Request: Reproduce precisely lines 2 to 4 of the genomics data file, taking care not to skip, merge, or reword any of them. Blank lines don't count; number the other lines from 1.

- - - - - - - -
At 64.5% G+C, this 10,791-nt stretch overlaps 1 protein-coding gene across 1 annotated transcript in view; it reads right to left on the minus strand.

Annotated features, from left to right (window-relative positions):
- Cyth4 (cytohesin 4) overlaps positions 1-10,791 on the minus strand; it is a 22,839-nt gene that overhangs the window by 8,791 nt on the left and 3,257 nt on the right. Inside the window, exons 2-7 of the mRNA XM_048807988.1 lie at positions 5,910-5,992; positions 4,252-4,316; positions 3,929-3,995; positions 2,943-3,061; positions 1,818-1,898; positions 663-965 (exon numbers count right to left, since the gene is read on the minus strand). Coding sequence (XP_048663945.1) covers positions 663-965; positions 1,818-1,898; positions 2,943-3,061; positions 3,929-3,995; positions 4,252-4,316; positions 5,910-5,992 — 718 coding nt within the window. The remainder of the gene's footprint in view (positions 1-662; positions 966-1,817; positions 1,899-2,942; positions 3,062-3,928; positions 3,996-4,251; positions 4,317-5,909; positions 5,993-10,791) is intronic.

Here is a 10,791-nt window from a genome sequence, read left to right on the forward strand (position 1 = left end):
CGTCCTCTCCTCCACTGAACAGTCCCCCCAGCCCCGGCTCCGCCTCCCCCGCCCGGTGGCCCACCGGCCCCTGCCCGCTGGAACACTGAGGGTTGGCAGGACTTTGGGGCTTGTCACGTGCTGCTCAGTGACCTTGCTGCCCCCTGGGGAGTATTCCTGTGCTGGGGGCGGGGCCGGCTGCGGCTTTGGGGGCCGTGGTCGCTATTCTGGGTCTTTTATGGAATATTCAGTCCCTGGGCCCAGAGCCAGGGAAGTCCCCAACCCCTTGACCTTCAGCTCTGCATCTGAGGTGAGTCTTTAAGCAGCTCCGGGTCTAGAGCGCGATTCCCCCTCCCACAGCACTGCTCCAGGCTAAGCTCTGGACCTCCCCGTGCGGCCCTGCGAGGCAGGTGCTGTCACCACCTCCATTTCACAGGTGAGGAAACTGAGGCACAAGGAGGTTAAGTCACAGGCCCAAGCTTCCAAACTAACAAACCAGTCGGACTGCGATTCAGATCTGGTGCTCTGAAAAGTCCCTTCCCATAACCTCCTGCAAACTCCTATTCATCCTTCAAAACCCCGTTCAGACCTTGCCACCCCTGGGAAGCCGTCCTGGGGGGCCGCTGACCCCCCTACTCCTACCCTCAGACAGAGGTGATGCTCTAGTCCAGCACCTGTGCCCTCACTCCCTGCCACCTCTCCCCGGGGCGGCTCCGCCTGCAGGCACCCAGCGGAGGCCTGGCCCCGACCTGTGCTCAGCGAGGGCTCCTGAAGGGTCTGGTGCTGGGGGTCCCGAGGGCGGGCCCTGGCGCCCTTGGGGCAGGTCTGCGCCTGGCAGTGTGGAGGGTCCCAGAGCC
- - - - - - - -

Annotated features, from left to right (window-relative positions):
- Cyth4 (cytohesin 4) overlaps positions 1-10,791 on the minus strand; it is a 22,839-nt gene that overhangs the window by 8,791 nt on the left and 3,257 nt on the right. Inside the window, exons 2-7 of the mRNA XM_048807988.1 lie at positions 5,910-5,992; positions 4,252-4,316; positions 3,929-3,995; positions 2,943-3,061; positions 1,818-1,898; positions 663-965 (exon numbers count right to left, since the gene is read on the minus strand). Coding sequence (XP_048663945.1) covers positions 663-965; positions 1,818-1,898; positions 2,943-3,061; positions 3,929-3,995; positions 4,252-4,316; positions 5,910-5,992 — 718 coding nt within the window. The remainder of the gene's footprint in view (positions 1-662; positions 966-1,817; positions 1,899-2,942; positions 3,062-3,928; positions 3,996-4,251; positions 4,317-5,909; positions 5,993-10,791) is intronic.

Here is a 10,791-nt window from a genome sequence, read left to right on the forward strand (position 1 = left end):